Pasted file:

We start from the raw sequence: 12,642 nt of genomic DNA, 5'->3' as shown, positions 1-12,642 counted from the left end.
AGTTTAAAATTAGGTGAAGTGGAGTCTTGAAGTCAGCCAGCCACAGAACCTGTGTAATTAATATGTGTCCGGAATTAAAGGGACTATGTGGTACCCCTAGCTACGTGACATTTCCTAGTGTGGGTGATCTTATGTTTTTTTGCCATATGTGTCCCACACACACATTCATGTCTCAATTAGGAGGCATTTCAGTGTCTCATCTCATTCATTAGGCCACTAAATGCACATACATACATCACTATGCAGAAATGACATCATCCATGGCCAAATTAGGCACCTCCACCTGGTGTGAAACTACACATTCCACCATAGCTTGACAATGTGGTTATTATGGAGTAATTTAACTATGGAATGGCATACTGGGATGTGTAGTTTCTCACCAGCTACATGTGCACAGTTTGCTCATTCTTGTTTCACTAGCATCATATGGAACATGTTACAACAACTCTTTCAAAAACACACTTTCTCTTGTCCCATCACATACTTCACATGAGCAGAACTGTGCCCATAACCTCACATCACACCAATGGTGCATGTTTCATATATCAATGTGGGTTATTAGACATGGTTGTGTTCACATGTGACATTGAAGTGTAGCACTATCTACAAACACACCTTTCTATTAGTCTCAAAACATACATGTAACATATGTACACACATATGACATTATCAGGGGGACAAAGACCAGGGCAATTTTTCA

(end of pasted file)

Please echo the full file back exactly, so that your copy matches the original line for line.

We start from the raw sequence: 12,642 nt of genomic DNA, 5'->3' as shown, positions 1-12,642 counted from the left end.
AGTTTAAAATTAGGTGAAGTGGAGTCTTGAAGTCAGCCAGCCACAGAACCTGTGTAATTAATATGTGTCCGGAATTAAAGGGACTATGTGGTACCCCTAGCTACGTGACATTTCCTAGTGTGGGTGATCTTATGTTTTTTTGCCATATGTGTCCCACACACACATTCATGTCTCAATTAGGAGGCATTTCAGTGTCTCATCTCATTCATTAGGCCACTAAATGCACATACATACATCACTATGCAGAAATGACATCATCCATGGCCAAATTAGGCACCTCCACCTGGTGTGAAACTACACATTCCACCATAGCTTGACAATGTGGTTATTATGGAGTAATTTAACTATGGAATGGCATACTGGGATGTGTAGTTTCTCACCAGCTACATGTGCACAGTTTGCTCATTCTTGTTTCACTAGCATCATATGGAACATGTTACAACAACTCTTTCAAAAACACACTTTCTCTTGTCCCATCACATACTTCACATGAGCAGAACTGTGCCCATAACCTCACATCACACCAATGGTGCATGTTTCATATATCAATGTGGGTTATTAGACATGGTTGTGTTCACATGTGACATTGAAGTGTAGCACTATCTACAAACACACCTTTCTATTAGTCTCAAAACATACATGTAACATATGTACACACATATGACATTATCAGGGGGACAAAGACCAGGGCAATTTTTCA